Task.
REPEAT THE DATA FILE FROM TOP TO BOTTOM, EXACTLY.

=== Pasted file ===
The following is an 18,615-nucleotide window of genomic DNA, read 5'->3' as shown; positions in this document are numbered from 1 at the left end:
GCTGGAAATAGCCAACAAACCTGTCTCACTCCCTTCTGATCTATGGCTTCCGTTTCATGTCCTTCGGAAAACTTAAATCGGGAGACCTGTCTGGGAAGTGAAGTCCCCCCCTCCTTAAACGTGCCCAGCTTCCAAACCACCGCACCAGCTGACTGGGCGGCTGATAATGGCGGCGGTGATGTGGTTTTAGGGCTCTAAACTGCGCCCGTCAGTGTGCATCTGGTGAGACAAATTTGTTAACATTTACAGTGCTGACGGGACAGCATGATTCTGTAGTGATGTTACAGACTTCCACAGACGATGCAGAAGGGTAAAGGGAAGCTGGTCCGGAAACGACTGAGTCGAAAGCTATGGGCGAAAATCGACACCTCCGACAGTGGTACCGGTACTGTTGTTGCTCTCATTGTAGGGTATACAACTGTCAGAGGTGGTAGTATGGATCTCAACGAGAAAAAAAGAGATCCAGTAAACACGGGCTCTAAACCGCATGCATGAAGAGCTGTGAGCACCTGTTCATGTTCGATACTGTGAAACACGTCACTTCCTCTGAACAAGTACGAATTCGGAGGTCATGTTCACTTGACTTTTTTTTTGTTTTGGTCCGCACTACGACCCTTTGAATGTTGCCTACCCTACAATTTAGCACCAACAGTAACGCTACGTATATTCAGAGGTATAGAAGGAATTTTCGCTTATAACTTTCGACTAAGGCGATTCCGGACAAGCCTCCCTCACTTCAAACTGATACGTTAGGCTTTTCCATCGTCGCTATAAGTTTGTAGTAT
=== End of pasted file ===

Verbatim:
The following is an 18,615-nucleotide window of genomic DNA, read 5'->3' as shown; positions in this document are numbered from 1 at the left end:
GCTGGAAATAGCCAACAAACCTGTCTCACTCCCTTCTGATCTATGGCTTCCGTTTCATGTCCTTCGGAAAACTTAAATCGGGAGACCTGTCTGGGAAGTGAAGTCCCCCCCTCCTTAAACGTGCCCAGCTTCCAAACCACCGCACCAGCTGACTGGGCGGCTGATAATGGCGGCGGTGATGTGGTTTTAGGGCTCTAAACTGCGCCCGTCAGTGTGCATCTGGTGAGACAAATTTGTTAACATTTACAGTGCTGACGGGACAGCATGATTCTGTAGTGATGTTACAGACTTCCACAGACGATGCAGAAGGGTAAAGGGAAGCTGGTCCGGAAACGACTGAGTCGAAAGCTATGGGCGAAAATCGACACCTCCGACAGTGGTACCGGTACTGTTGTTGCTCTCATTGTAGGGTATACAACTGTCAGAGGTGGTAGTATGGATCTCAACGAGAAAAAAAGAGATCCAGTAAACACGGGCTCTAAACCGCATGCATGAAGAGCTGTGAGCACCTGTTCATGTTCGATACTGTGAAACACGTCACTTCCTCTGAACAAGTACGAATTCGGAGGTCATGTTCACTTGACTTTTTTTTTGTTTTGGTCCGCACTACGACCCTTTGAATGTTGCCTACCCTACAATTTAGCACCAACAGTAACGCTACGTATATTCAGAGGTATAGAAGGAATTTTCGCTTATAACTTTCGACTAAGGCGATTCCGGACAAGCCTCCCTCACTTCAAACTGATACGTTAGGCTTTTCCATCGTCGCTATAAGTTTGTAGTAT